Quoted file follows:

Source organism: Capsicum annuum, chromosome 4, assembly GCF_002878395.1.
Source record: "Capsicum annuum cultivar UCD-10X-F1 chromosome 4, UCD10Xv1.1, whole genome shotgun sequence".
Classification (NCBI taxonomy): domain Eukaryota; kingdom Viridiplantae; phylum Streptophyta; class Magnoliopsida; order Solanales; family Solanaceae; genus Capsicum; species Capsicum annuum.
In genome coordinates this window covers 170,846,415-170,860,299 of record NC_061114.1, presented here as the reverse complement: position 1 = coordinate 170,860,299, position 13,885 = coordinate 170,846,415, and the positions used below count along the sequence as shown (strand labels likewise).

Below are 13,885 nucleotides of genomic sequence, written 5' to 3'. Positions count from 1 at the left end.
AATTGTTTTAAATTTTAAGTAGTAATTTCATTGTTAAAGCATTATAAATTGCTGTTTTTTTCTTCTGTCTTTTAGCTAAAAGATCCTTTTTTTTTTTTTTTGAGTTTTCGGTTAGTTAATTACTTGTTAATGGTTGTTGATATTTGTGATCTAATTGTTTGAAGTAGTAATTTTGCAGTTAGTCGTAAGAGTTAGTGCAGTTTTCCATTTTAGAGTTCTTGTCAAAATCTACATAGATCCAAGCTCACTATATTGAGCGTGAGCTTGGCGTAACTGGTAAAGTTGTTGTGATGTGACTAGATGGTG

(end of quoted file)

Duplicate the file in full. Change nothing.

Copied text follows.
Source organism: Capsicum annuum, chromosome 4, assembly GCF_002878395.1.
Source record: "Capsicum annuum cultivar UCD-10X-F1 chromosome 4, UCD10Xv1.1, whole genome shotgun sequence".
Classification (NCBI taxonomy): domain Eukaryota; kingdom Viridiplantae; phylum Streptophyta; class Magnoliopsida; order Solanales; family Solanaceae; genus Capsicum; species Capsicum annuum.
In genome coordinates this window covers 170,846,415-170,860,299 of record NC_061114.1, presented here as the reverse complement: position 1 = coordinate 170,860,299, position 13,885 = coordinate 170,846,415, and the positions used below count along the sequence as shown (strand labels likewise).

Below are 13,885 nucleotides of genomic sequence, written 5' to 3'. Positions count from 1 at the left end.
AATTGTTTTAAATTTTAAGTAGTAATTTCATTGTTAAAGCATTATAAATTGCTGTTTTTTTCTTCTGTCTTTTAGCTAAAAGATCCTTTTTTTTTTTTTTTGAGTTTTCGGTTAGTTAATTACTTGTTAATGGTTGTTGATATTTGTGATCTAATTGTTTGAAGTAGTAATTTTGCAGTTAGTCGTAAGAGTTAGTGCAGTTTTCCATTTTAGAGTTCTTGTCAAAATCTACATAGATCCAAGCTCACTATATTGAGCGTGAGCTTGGCGTAACTGGTAAAGTTGTTGTGATGTGACTAGATGGTG